Meech v. Commissioner Social Security Administration, No. 3:2017cv01971 - Document 20 (D. Or. 2018)

Court Description: Opinion and Order. The Court AFFIRMS the decision of the Commissioner and DISMISSES this matter. IT IS SO ORDERED. See attached order for details. Signed on 12/6/18 by Judge Anna J. Brown. (jy)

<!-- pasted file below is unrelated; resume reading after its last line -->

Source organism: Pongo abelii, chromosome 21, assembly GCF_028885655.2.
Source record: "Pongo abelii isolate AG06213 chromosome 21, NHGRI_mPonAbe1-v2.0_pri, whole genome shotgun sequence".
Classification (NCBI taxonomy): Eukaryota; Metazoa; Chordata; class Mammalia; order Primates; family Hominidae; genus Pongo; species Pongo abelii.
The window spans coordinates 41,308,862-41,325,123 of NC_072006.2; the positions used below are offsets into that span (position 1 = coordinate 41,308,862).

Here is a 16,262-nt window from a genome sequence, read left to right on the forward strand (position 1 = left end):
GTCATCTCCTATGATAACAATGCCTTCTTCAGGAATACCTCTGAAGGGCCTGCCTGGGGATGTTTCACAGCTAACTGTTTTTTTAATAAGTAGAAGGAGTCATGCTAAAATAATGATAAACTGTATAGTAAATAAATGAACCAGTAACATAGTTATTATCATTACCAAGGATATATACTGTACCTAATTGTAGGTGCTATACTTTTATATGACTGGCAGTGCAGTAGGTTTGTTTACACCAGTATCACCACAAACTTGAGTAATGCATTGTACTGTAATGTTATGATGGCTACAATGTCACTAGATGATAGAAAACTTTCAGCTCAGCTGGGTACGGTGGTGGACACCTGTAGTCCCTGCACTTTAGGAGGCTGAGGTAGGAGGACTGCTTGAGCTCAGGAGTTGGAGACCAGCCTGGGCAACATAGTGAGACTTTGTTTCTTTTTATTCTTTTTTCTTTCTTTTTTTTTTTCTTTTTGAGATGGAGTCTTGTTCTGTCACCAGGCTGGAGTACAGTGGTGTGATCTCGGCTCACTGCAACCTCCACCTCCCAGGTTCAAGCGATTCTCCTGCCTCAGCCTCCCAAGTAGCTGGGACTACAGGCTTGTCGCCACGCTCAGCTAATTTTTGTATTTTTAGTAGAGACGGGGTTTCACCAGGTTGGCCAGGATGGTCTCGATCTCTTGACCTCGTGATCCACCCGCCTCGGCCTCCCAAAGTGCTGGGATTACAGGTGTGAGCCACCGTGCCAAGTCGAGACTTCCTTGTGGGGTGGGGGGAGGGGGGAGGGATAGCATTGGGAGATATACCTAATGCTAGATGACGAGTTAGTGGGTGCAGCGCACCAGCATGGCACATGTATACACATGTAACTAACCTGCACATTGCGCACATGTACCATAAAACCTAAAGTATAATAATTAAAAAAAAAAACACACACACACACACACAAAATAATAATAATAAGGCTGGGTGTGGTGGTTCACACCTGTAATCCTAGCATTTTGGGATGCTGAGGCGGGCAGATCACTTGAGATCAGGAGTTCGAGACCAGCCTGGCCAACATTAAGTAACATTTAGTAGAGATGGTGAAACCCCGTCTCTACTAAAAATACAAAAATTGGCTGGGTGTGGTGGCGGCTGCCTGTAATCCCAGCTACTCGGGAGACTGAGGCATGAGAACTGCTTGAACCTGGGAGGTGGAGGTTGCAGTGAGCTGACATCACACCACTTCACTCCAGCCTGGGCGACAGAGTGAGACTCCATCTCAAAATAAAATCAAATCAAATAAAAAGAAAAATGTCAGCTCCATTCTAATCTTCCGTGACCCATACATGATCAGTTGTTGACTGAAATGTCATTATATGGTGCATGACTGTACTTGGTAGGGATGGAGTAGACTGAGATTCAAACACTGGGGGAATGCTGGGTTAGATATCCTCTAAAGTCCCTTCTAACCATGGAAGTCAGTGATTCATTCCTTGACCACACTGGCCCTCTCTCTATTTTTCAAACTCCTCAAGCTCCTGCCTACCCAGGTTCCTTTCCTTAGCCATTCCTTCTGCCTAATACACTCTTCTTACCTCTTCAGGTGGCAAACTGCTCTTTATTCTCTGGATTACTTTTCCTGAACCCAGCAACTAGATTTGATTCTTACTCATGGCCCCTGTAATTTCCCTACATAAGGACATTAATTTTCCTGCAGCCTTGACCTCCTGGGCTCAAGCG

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Meech v. Commissioner Social Security Administration Doc. 20 IN THE UNITED STATES DISTRICT COURT FOR THE DISTRICT OF OREGON DETRA DIANE M. , 1 Plaintiff, 3:17-cv-01971-BR OPINION AND ORDER v. COMMISSIONER OF SOCIAL SECURITY, Defendant. LISA R.J. PORTER JP Law P.C. 5200 S.W. Meadows Rd., Ste 150 Lake Oswego, OR 97035 (503) 245-6309 Attorney for Plaintiff BILLY J. WILLIAMS United States Attorney RENATA GOWIE Assistant United States Attorney 1000 S.W. Third Avenue, Suite 600 Portland, OR 97204-2902 (503) 727-1003 In the interest of privacy this Opinion uses only the first name and the initial of the last name of the nongovernmental party or parties in this case. Where applicable, this Opinion uses the same designation for a nongovernmental party's immediate family member. 1 1 - OPINION AND ORDER Dockets.Justia.com MICHAEL W. PILE Acting Regional Chief Counsel LISA GOLDOFTAS Special Assistant United States Attorney Social Security Administration 701 5th Avenue, Suite 2900, M/S 221A Seattle, WA 98104 (206) 615-3858 Attorneys for Defendant BROWN, Senior Judge. Plaintiff Detra Diane M. seeks judicial review of the final decision of the Commissioner of the Social Security Administration (SSA) in which the Commissioner denied Plaintiff's applications for Disability Insurance Benefits (DIB) under Title II of the Social Security Act and Supplemental Security Income (SSI) under Title XVI of the Social Security Act. This Court has jurisdiction to review the Commissioner's final decision pursuant to 42 U.S.C. § 405(g). For the reasons that follow, the Court AFFIRMS the decision of the Commissioner and DISMISSES this matter. ADMINISTRATIVE HISTORY On August 8, 2014, Plaintiff protectively filed her 2 - OPINION AND ORDER application for DIB and SSI benefits. Tr. 16. 2 Plaintiff alleges a disability onset date of July 22, 2014. Tr. 16. Plaintiff's application was denied initially and on reconsideration. An Administrative Law Judge (ALJ) held a hearing on January 19, 2017. Tr. 16, 37-64. Plaintiff and a vocational expert (VE) testified at the hearing. Plaintiff was represented by an attorney at the hearing. On March 7, 2017, the ALJ issued an opinion in which he found Plaintiff is not disabled and, therefore, is not entitled to benefits. Council. Tr. 30. Plaintiff requested review by the Appeals On October 13, 2017, the Appeals Council denied Plaintiff's request to review the AL~s decision, and the AL~s decision became the final decision of the Commissioner. Tr. 1-3. See Sims v. Apfel, 530 U.S. 103, 106-07 (2000). On December 12, 2017, Plaintiff filed a Complaint in this Court seeking review of the Commissioner's decision. BACKGROUND Plaintiff was born on June 23, 1978. Tr. 28. Plaintiff Error! Main Document Only.Citations to the official transcript of record filed by the Commissioner on June 11, 2018, are referred to as "Tr." 2 3 - OPINION AND ORDER was thirty-six years old on her alleged disability onset date. Tr. 28. Plaintiff attended school through the ninth grade. Tr. 28, 42-43. Plaintiff has past relevant work experience as a cashier and stock clerk. Tr. 45. Plaintiff alleges disability due to chronic post-traumatic stress disorder (PTSD), severe anxiety, depression, ~inability to accept change," and avoidance disorder. Tr. 67. Except as noted, Plaintiff does not challenge the ALJ's summary of the medical evidence. After carefully reviewing the medical records, this Court adopts the ALJ's summary of the medical evidence. See Tr. 22-27. STANDARDS The initial burden of proof rests on the claimant to establish disability. (9th Cir. 2012). Molina v. Astrue, 674 F.3d 1104, 1110 To meet this burden, a claimant must demonstrate her inability "to engage in any substantial gainful activity by reason of any medically determinable physical or mental impairment which . . . has lasted or can be expected to last for a continuous period of not less than 12 months." U.S.C. § 423(d) (1) (A). 42 The ALJ must develop the record when there is ambiguous evidence or when the record is inadequate to 4 - OPINION AND ORDER McLeod v. Astrue, allow for proper evaluation of the evidence. 640 F.3d 881, 885 (9th Cir. 2011) (quoting Mayes v. Massanari, 276 F.3d 453, 459-60 (9th Cir. 2001)). The district court must affirm the Commissioner's decision if it is based on proper legal standards and the findings are supported by substantial evidence in the record as a whole. U.S.C. § 405(g). See also Brewes v. CommT of Soc. 682 F.3d 1157, 1161 (9th Cir. 2012). 42 Sec. Admin., Substantial evidence is "relevant evidence that a reasonable mind might accept as adequate to support a conclusion." (quoting Valentine v. CommT Soc. (9th Cir. 2009)). Molina, 674 F.3d. at 1110-11 Sec. Admin., 574 F.3d 685, 690 It is more than a mere scintilla [of evidence] but less than a preponderance. Id. (citing Valentine, 574 F.3d at 690). The ALJ is responsible for evaluating a claimant's testimony, resolving conflicts in the medical evidence, and resolving ambiguities. (9th Cir. 2009). Vasquez v. Astrue, 572 F.3d 586, 591 The court must weigh all of the evidence whether it supports or detracts from the Commissioner's decision. Cir. 2008). Ryan v. CommT of Soc. Sec., 528 F.3d 1194, 1198 (9th Even when the evidence is susceptible to more than one rational interpretation, the court must uphold the 5 - OPINION AND ORDER Commissioner's findings if they are supported by inferences reasonably drawn from the record. 1047, 1051 (9th Cir. 2012). Ludwig v. Astrue, 681 F.3d The court may not substitute its judgment for that of the Commissioner. Widmark v. Barnhart, 454 F.3d 1063, 1070 (9th Cir. 2006). DISABILITY ANALYSIS I. The Regulatory Sequential Evaluation At Step One the claimant is not disabled if the Commissioner determines the claimant is engaged in substantial gainful activity (SGA). 416.920(a) (4) (i). F.3d 721, 724 20 C.F.R. §§ 404.1520(a) (4) (i), See also Keyser v. CommY of Soc. Sec., 648 (9th Cir. 2011). At Step Two the claimant is not disabled if the Commissioner determines the claimant does not have any medically severe impairment or combination of impairments. §§ 20 C.F.R. 404.1509, 404.1520(a) (4) (ii), 416.920(a) (4) (ii). Keyser, See also 648 F.3d at 724. At Step Three the claimant is disabled if the Commissioner determines the claimant's impairments meet or equal one of the listed impairments that the Commissioner acknowledges are so severe as to preclude substantial gainful activity. 6 - OPINION AND ORDER 20 C.F.R. §§ 404.1520(a) (4) (iii), 416.920(a) (4) (iii). 648 F.3d at 724. See also Keyser, The criteria for the listed impairments, known as Listings, are enumerated in 20 C.F.R. part 404, subpart P, appendix 1 (Listed Impairments). If the Commissioner proceeds beyond Step Three, he must assess the claimant's residual functional capacity (RFC). The claimant's RFC is an assessment of the sustained, work-related physical and mental activities the claimant can still do on a regular and continuing basis despite her limitations. §§ 404.1520(e), 416.920(e). ( SSR) 96-Bp. See also Social Security Ruling "A 'regular and continuing basis' means 8 hours a day, for 5 days a week, or an equivalent schedule." at *l. 20 C.F.R. SSR 96-8p, In other words, the Social Security Act does not require complete incapacity to be disabled. Taylor v. Comm'r of Soc. Sec. Ad.min., 659 F.3d 1228, 1234-35 (9th Cir. 2011) (citing Fair v. Bowen, 885 F.2d 597, 603 (9th Cir. 1989)). At Step Four the claimant is not disabled if the Commissioner determines the claimant retains the RFC to perform work she has done in the past. 416.920(a) (4) (iv). 20 C.F.R. §§ 404.1520(a) (4) (iv), See also Keyser, 648 F.3d at 724. If the Commissioner reaches Step Five, he must determine whether the claimant is able to do any other work that exists in 7 - OPINION AND ORDER the national economy. 416.920(a) (4) (v). 20 C.F.R. §§ See also Keyser, 404.1520(a) (4) (v), 648 F.3d at 724-25. Here the burden shifts to the Commissioner to show a significant number of jobs exist in the national economy that the claimant can perform. Lockwood v. CommT Soc. Sec. Admin., 616 F.3d 1068, 1071 (9th Cir. 2010). The Commissioner may satisfy this burden through the testimony of a VE or by reference to the MedicalVocational Guidelines (or the grids) set forth in the regulations at 20 C.F.R. part 404, subpart P, appendix 2. If the Commissioner meets this burden, the claimant is not disabled. 20 C.F.R. §§ 404.1520(g) (1), 416.920(g) (1). ALJ'S FINDINGS At Step One the ALJ found Plaintiff has not engaged in substantial gainful activity since July 22, 2014, Plaintiff's alleged disability onset date. Tr. 18. At Step Two the ALJ found Plaintiff has the severe impairments of "mental health conditions described variously as depression, anxiety, PTSD, and intellectual disability disorders." Tr. 18. At Step Three the ALJ concluded Plaintiff's medically determinable impairments do not meet or medically equal one of 8 - OPINION AND ORDER the listed impairments in 20 C.F.R. part 404, subpart P, appendix 1. Tr. 19-22. The ALJ found Plaintiff has the RFC to perform a full range of work at all exertional levels with the following nonexertional limitations: "[S]he is limited to simple, routine tasks, SVP 1 or 2 type tasks, with no public contact, and superficial contact with coworkers." Tr. 20. At Step Four the ALJ concluded Plaintiff is unable to perform her past relevant work. Tr. 28. At Step Five the ALJ found Plaintiff can perform other jobs that exist in the national economy such as janitor, laboratory helper, and warehouse worker. Tr. 29. found Plaintiff is not disabled. Accordingly, the ALJ Tr. 29-30. DISCUSSION Plaintiff contends the ALJ erred when he (1) failed to apply the Listing criteria to Plaintiff's impairments, (2) failed to provide clear and convincing reasons for discounting Plaintiff's symptom testimony, (3) improperly rejected the testimony of third-party lay witnesses, (4) failed to provide clear and convincing evidence for rejecting the opinions of medical providers, and (5) failed to incorporate all medical findings into Plaintiff's RFC. 9 - OPINION AND ORDER I. The ALJ did not err at Step Three when he found Plaintiff's impairments do not meet Listing requirements. Plaintiff contends the ALJ erred by failing to apply the Listing requirements of 12.04 (bipolar and related disorders), 12.05 (intellectual disorders), 12.06 (anxiety and obsessivecompulsive disorders), and 12.15 (trauma- and stressor-related disorders) to Plaintiff. A. Standards As noted, at Step Three the claimant is disabled if the Commissioner determines the claimant's impairments meet or equal one of the listed impairments that the Commissioner acknowledges are so severe as to preclude substantial gainful activity. 20 C.F.R. See also Keyser, §§ 404.1520(a) (4) (iii), 416.920(a) (4) (iii). 648 F.3d at 724. Step Three "streamlines the decision process by identifying those claimants whose medical impairments are so severe that it is likely they would be found disabled regardless of their vocational background." Yuckert, Bown v. 482 U.S. 137, 153 (1987). "To meet a listed impairment, a claimant must establish that he or she meets each characteristic of a listed impairment relevant to his or her claim. To equal a listed impairment, a claimant must establish symptoms, signs, and 10 - OPINION AND ORDER laboratory findings at least equal in severity and duration to the characteristics of a relevant listed impairment. 11 Tackett v. Apfel, 180 F.3d 1094, 1099 (9th Cir. 1999) (emphasis in original). See also Kennedy v. Colvin, 738 F.3d 1172, 1176 (9th Cir. 2014). B. Analysis To satisfy the criteria of the Listings, Plaintiff's mental disorders must result in "extreme limitation of one, or marked limitation of two 11 areas of mental functioning. 20 C.F.R. part 404, subpart P, appendix 1, at 12.00F2. As noted, at Step Three the ALJ found Plaintiff's medically determinable impairments do not meet or medically equal one of the Listed Impairments. Specifically, the ALJ provided a detailed analysis as to why Plaintiff's mental impairments or combination of impairments do not meet or medically equal the severity of a listed impairment. Tr. 19-22. The ALJ cited evidence in the record and found Plaintiff has moderate limitations in each of the four areas of mental functioning: information; (1) understanding, remembering, or applying (2) interacting with others; (3) concentrating, persisting, or maintaining pace; and (4) adapting or managing oneself. Tr. 20-21. 11 - OPINION AND ORDER For example, Kenneth C. Dudley, Ph.D., performed a neuropsychological examination of Plaintiff in March 2013. Tr. 565-74. Although Dr. Dudley opined Plaintiff would struggle to learn information, he also concluded Plaintiff would be able to retain and to apply that information. Tr. 573-74. Plaintiff alleged she does not get along well with others, and Dr. Dudley noted she "will experience difficulties in interpersonal relationships and functioning." Dr. Dudley, however, concluded "these [factors] did not rise to a level where they were felt to interfere with social or occupational functioning." Tr. 573. The ALJ also found Plaintiff does not meet the Listing requirements of listing 12.05 for intellectual disorders. Based on Plaintiff's own testimony and function report, the ALJ found Plaintiff could participate in standardized testing of intellectual functioning and is not dependent on others for her personal needs. Tr. 21, 49-50, 244. Richard M. Kolbell, Ph.D., an examining psychologist, also noted Plaintiff is "independent in all basic and advanced" activities of daily living. Tr. 388. Listing 12.05 also requires a full-scale or comparable IQ score of no higher than 75. 1, listing 12.05B. 20 C.F.R. part 404, subpart P, appendix The ALJ found Plaintiff does not meet this listing requirement because her full-scale IQ score is 77. 12 - OPINION AND ORDER Tr. 21-22, 571. Although Plaintiff cites other evidence in the record in opposition to the ALJ's determination, Plaintiff does not identify any specific error in the ALJ's finding at Step Three. "Where evidence is susceptible to more than one rational interpretation, it is the ALJ's conclusion that must be upheld." Burch v. Barnhart, 400 F.3d 676, 679 (9th Cir. 2005). On this record the Court concludes the ALJ did not err at Step Three because the medical records do not reflect Plaintiff meets the requirements of Listings 12.04, 12.05, 12.06, or 12.15 and the ALJ's determination is supported by substantial evidence in the record. II. The ALJ did not err when he found Plaintiff's testimony was not fully credible. Plaintiff contends the ALJ erred when he failed to provide clear and convincing reasons for discounting Plaintiff's symptom testimony. A. Standards The ALJ engages in a two-step analysis to determine whether a claimant's testimony regarding subjective pain or symptoms is credible. "First, the ALJ must determine whether the claimant has presented objective medical evidence of an underlying impairment 'which could reasonably be expected to 13 - OPINION AND ORDER produce the pain or other symptoms alleged.'" Colvin, Garrison v. 759 F.3d 995, 1014 (9th Cir. 2014) (quoting Lingenfelter v. Astrue, 504 F.3d 1028, 1035-36 (9th Cir. 2007)). The claimant is not required to show that his "impairment could reasonably be expected to cause the severity of the symptom [he] has alleged; [he] need only show that it could reasonably have caused some degree of the symptom." (quoting Smolen v. Chater, Garrison, 759 F.3d at 1014 80 F.3d 1273, 1282 (9th Cir. 1996)). A claimant is not required to produce "objective medical evidence of the pain or fatigue itself, or the severity thereof." Id. If the claimant satisfies the first step of this analysis and there is not any affirmative evidence of malingering, "the ALJ can reject the claimant's testimony about the severity of [his] symptoms only by offering specific, clear and convincing reasons for doing so." 1014-15. Garrison, 759 F.3d at See also Robbins v. Soc. Sec. Admin., 466 F.3d 880, 883 (9th Cir. 2006) ("[U]nless an ALJ makes a finding of malingering based on affirmative evidence thereof, he or she may only find an applicant not credible by making specific findings as to credibility and stating clear and convincing reasons for each."). General assertions that the claimant's testimony is 14 - OPINION AND ORDER not credible are insufficient. 750 (9th Cir. 2007). Parra v. Astruer 481 F.3d 742, The ALJ must identify "what testimony is not credible and what evidence undermines the claimant's complaints." Id. (quoting Lester v. Chater, 81 F. 3d 821, 834 (9th Cir. 1995)). B. Analysis The ALJ discounted Plaintiff's testimony regarding her symptoms on the ground that Plaintiff's testimony was not consistent with the medical evidence. Tr. 23. Plaintiff alleged she is unable to work due to mental issues as a result of her PTSD, anxiety, and depression. She asserted she has difficulty being around others and would have difficulty interacting appropriately with supervisors. Plaintiff also contended she has difficulty understanding and remembering instructions and concentrating. Plaintiff testified she could not work due to "unexplained persistent headaches," and she was unable to get of bed for a year beginning in 2014 due to these headaches. Tr. 19, 475. An ALJ may consider medical reports of improvement when evaluating a claimant's credibility. Soc. Sec. Admin. 169 F.3d 595, 599-600 Morgan v. Commrr of (9th Cir. 1999). The ALJ, however, noted evidence that Plaintiff's treatment did not 15 - OPINION AND ORDER support Plaintiff's testimony regarding the severity of her impairments. For example, the ALJ noted that Pamela Miller, Ph.D., Plaintiff's treating psychologist, recommended primarily conservative treatment, including deep-breathing exercises, physical exercise, and "gratitude practice," and Plaintiff was not on any psychiatric medications after a year following her alleged disability onset. Tr. 24, 604, 654, 829-30, 832, 835, 945, 849. The ALJ also found Plaintiff's mental symptoms "waxed and waned" and noted the record included references to numerous situational stressors as the primary cause of these symptoms such as the fact that she lost custody of her son and that she left her employment at WalMart because of a "medical emergency" in her family. Tr. 25, 45, 532. Evidence of inconsistent reporting supports a finding that Plaintiff's allegations are not fully credible. See Burch v. Barnhart, 400 F.3d 676, 680 ( 9th Cir. 2005) . Again, Plaintiff does not identify any specific error in the ALJ's finding. On this record the Court concludes the ALJ did not err when he discounted Plaintiff's symptom testimony and found it was not fully credible because the ALJ provided clear and 16 - OPINION AND ORDER convincing reasons supported by substantial evidence in the record for doing so. III. The ALJ gave germane reasons for discounting lay-witness testimony. Plaintiff contends the ALJ erred when he failed to provide reasons that are germane to the lay-witness statements of Alfred Bolte, Plaintiff's friend, regarding Plaintiff's limitations. A. Standards Lay-witness testimony regarding a claimant's symptoms is competent evidence that the ALJ must consider unless he "expressly determines to disregard such testimony and gives reasons germane to each witness for doing so." 236 F.3d 503, 511 (9th Cir. 2001). Lewis v. Apfel, The ALJ's reasons for rejecting lay-witness testimony must also be ''specific." Stout v. Comm'r, Soc. Sec. Admin., 454 F.3d 1050, 1054 (9th Cir. 2006). Nevertheless, an ALJ is not required to address each lay-witness statement or testimony on an "individualized, witness-by-witness-basis. Germane reasons for discrediting a witness's testimony include inconsistency with the medical evidence and the fact that the testimony "generally repeat[s]" the properly discredited testimony of a claimant. F.3d 1211, 1218 (9th Cir. 2005). 17 - OPINION AND ORDER Bayliss v. Barnhart, 427 See also Williams v. Astrue, 493 F. App'x 866 (9th Cir. 2012). B. Analysis Bolte stated in his Third-Party Report that Plaintiff has "blackouts and anxiety" that limit Plaintiff's ability to work. Tr. 251. Plaintiff points to one instance reflected in Plaintiff's treatment records that indicates Plaintiff "sometimes will go into black out rages when she gets 'pushed too far.'" Tr. 702. Plaintiff contends this record supports Bolte's testimony and that the ALJ failed to offer a germane reason for rejecting it. As a result of the ALJ's alleged error, Plaintiff asserts the ALJ could have reached a different conclusion regarding Plaintiff's disability if he had properly credited Bolte's testimony. The ALJ gave "little weight" to Bolte's statement on the ground that this "evidence does not show more than one episode of losing consciousness, which does not support limiting [Plaintiff] because of this condition." Tr. 28. The ALJ also noted Bolte had limited interaction with Plaintiff and his statements are inconsistent with the medical record. Tr. 28. On this record the Court concludes the ALJ gave "germane" reasons for discounting the lay-witness statements of Bolte. 18 - OPINION AND ORDER IV. The ALJ properly evaluated the medical-opinion evidence. Plaintiff contends the ALJ erred when he failed to provide clear and convincing reasons for rejecting the medical opinions of Dr. Dudley, an examining neuropsychologist, and Dr. Miller, Plaintiff's treating psychologist, and the statements of Taunie Leash, a social support specialist. A. Standards "In disability benefits cases . . physicians may render medical, clinical opinions, or they may render opinions on the ultimate issue of disability perform work." 2014). have . the claimant's ability to Garrison v. Colvin, 759 F.3d 995, 1012 (9th Cir. "In conjunction with the relevant regulations, [courts] . developed standards that guide [the] analysis of an ALJ's weighing of medical evidence." Ryan v. Comm'r of Soc. Sec., 528 F.3d 1194, 1198 (9th Cir. 2008). Specifically, the court must "distinguish among the opinions of three types of physicians: (1) those who treat the claimant (treating physicians); (2) those who examine but do not treat the claimant (examining physicians); and (3) those who neither examine nor treat the claimant (nonexamining physicians)." F.3d at 1012. Garrison, 759 "As a general rule, more weight should be given 19 - OPINION AND ORDER to the opinion of a treating source than to the opinion of doctors who do not treat the claimant." Id. Although the opinion of a treating physician is entitled to greater weight than that of an examining physician, the opinion of an examining physician is entitled to greater weight than that of a nonexamining physician. Ryan, 528 F.3d at 1198. "The weight afforded a nonexamining physician's testimony depends 'on the degree to which [he] provide[s] supporting explanations for [his] opinions."' Id. (quoting 20 C.F.R. § 404.1527(d) (3)). "If a treating or examining doctor's opinion is contradicted by another doctor's opinion, an ALJ may only reject it by providing specific and legitimate reasons that are supported by substantial evidence." Id. Even when contradicted, a treating or examining physician's opinion is still owed deference and will often be "entitled to the greatest weight . weight." . even if it does not meet the test for controlling Orn v. Astrue, 495 F.3d 625, 633 (9th Cir. 2007) An ALJ can satisfy the "substantial evidence" requirement by "setting out a detailed and thorough summary of the facts and conflicting clinical evidence, stating his interpretation thereof, and making findings." Reddick, 157 F.3d at 725. ALJ must do more than state conclusions. 20 - OPINION AND ORDER "The He must set forth his own interpretations and explain why they, rather than the doctors', are correct." B. Id. (citation omitted). Analysis 1. Dr. Dudley Plaintiff asserts Dr. Dudley found Plaintiff was "impaired intellectually and also suffered from impaired memory" and "experiences difficulties in interpersonal relationships and functioning." Pl.'s Brief at 30 (citing Tr. 573). Plaintiff contends the ALJ failed to "acknowledge that Dr. Dudley agreed with the rest of [Plaintiff's] treating physicians." Id. The ALJ, in fact, gave Dr. Dudley's opinion "significant weight." Tr. 27. As noted, Dr. Dudley performed a neuropsychological examination in March 2012 and noted Plaintiff's memory functioning was borderline and Plaintiff would struggle to learn information. Dr. Dudley, however, opined Plaintiff would retain and apply any information that she learned. Tr. 571-74. The ALJ concluded Dr. Dudley's opinion was supported by the clinical findings in his report. Tr. 27. The ALJ found Plaintiff has severe mental impairments, including intellectual disability disorder, and he reasonably accounted for Plaintiff's mental impairments in the RFC limitations to "simple, routine tasks." 21 - OPINION AND ORDER Tr. 22. On this record the Court concludes the ALJ did not discount Dr. Dudley's opinion and, in fact, based his evaluation of Plaintiff's RFC on Dr. Dudley's assessment of Plaintiff's impairments. 2. Dr. Miller Plaintiff asserts the ALJ "provided little weight to Dr. Miller's opinion that [Plaintiff] would not get along with supervisors despite the fact that each treating provider opined that this would be so." Pl.'s Brief at 30. The ALJ, however, gave portions of Dr. Miller's opinion "significant weight." Tr. 27. The ALJ only discounted Dr. Miller's opinion that Plaintiff would have substantial difficulty getting along with supervisors on the grounds that (1) it was inconsistent with Plaintiff's past work history and (2) Plaintiff's positive response to mental-health treatment suggests Plaintiff "would be able to regulate her emotions well enough to interact appropriately with supervisors." Tr. 27. Plaintiff fails to show how the ALJ's decision is inconsistent with Dr. Miller's assessment. The ALJ also relied on the opinions of state-agency psychologists, Winifred C. Ju, Ph.D., and Bill Hennings, Ph.D., 22 - OPINION AND ORDER who both opined Plaintiff is not significantly limited in her ability to accept instructions and to respond appropriately to criticism from supervisors. Tr. 27, 75, 102. On this record the Court concludes the ALJ did not err in his evaluation of Dr. Miller's opinion. 3. Taunie Leash Leash is a social service specialist who has worked with Plaintiff and her family since 2013. In January 2017 Leash submitted a letter to the ALJ in which she stated she is not a mental-health therapist, but she has observed Plaintiff's difficulties "regulating and controlling her emotions." Tr. 316-17. Leash stated she has seen Plaintiff "being very anxious, tearful and sad and then to very angry"; Plaintiff "tends to struggle to manage herself when hearing difficult information"; and Plaintiff "is quick to anger and while angry will lash out verbally." Id. Plaintiff contends the ALJ erred when he improperly disregarded Leash's accounts of her interactions with Plaintiff. a. Standards A social services specialist is not an "acceptable medical source" of medical evidence but is considered "other sources." 23 - OPINION AND ORDER 20 C.F.R. §§ 404.1502, 416.902. "[O]nly licensed physicians and certain other qualified specialists are considered 'acceptable medical sources.'" Molina v. Astrue, 674 F.3d 1104, 1111 (9th Cir. 2012) (citation, brackets, and footnote omitted). Opinions from "not acceptable" medical sources, however, "are important and should be evaluated on key issues such as impairment severity and functional effects ff SSR 06-03p. The ALJ may reject the opinion of other sources such as social workers by providing germane reasons for doing so. Soc. Sec., Turner v. Comm'r of 613 F.3d 1217, 1223-24 (9th Cir. 2010). b. Analysis The ALJ gave Leash's letter "little weight" and found her observations were not "entirely reliable." Tr. 28. The ALJ indicated Leash's statements are generally inconsistent with the reports of Dr. Miller and with the records of Kimberly Humann, M.D., Plaintiff's psychiatrist, who referred to Plaintiff in a report in May 2016 as "stable from a mental health standpoint." Tr. 28, 745. The ALJ also disregarded Leash's statement on the ground that it was inconsistent with Plaintiff's "demonstrated level of functioning in activities of daily living." Id. On this record the Court concludes the ALJ gave 24 - OPINION AND ORDER legally sufficient reasons for discounting the statements of Leash. V. The ALJ properly evaluated Plaintiff's RFC. Plaintiff contends the ALJ erred by failing to consider all of the medical evidence when assessing Plaintiff's RFC. A. Standards The ALJ's evaluation of a claimant's RFC is an assessment of the sustained, work-related physical and mental activities the claimant can still do on a regular and continuing basis despite her limitations. 416.920(e). 20 C.F.R. See also SSR 96-8p. §§ 404.1520(e), "A 'regular and continuing basis' means 8 hours a day, for 5 days a week, or an equivalent schedule." SSR 96-8p, at *1. In other words, the Social Security Act does not require complete incapacity to be disabled. Taylor v. Comm'r of Soc. Sec. Admin., 659 F.3d 1228, 1234-35 (9th Cir. 2011) (citing Fair v. Bowen, 885 F.2d 597, 603 (9th Cir. 1989)). A claimant's RFC represents the "most that an individual can do despite his or her limitations or restrictions" resulting from medically determinable impairments. SSR 96-8P, at *4. 25 - OPINION AND ORDER See also 20 C.F.R. § 416.945. "The RFC must be based on all the relevant evidence in the case recordll including medical history, medical signs, and laboratory findings, lay evidence, recorded observations, medical-source statements, and the effects of the claimant's symptoms. BP, at *5 (emphasis in original). SSR 96- To determine a claimant's exertional and nonexertional capacity, the ALJ must give "careful considerationll to "any available information about symptoms because subjective descriptions may indicate more severe limitations or restrictions than can be shown by objective medical evidence alone.ll B. SSR 96-BP, at *5-*6. Analysis As noted, the ALJ concluded Plaintiff has the RFC to perform a full range of work at all exertional levels but with certain nonexertional limitations such as simple, routine tasks and limited public contact. Tr. 22. The nonexertional limitations are supported by the medical evidence and statements the ALJ found credible. Tr. 22. In support of her position Plaintiff reiterates the arguments made in her earlier challenges to the ALJ's analysis of the medical evidence and witness testimony. As the Court has already concluded, the ALJ properly considered that evidence. Accordingly, the Court concludes the ALJ did not err 26 - OPINION AND ORDER when he assessed Plaintiff's RFC and he accounted for all credible limitations in his assessment. CONCLUSION For these reasons, the Court AFFIRMS the decision of the Commissioner and DISMISSES this matter. IT IS SO ORDERED. DATED this day of December, 2018. ANNA J. BROWN United States Senior District Judge 27 - OPINION AND ORDER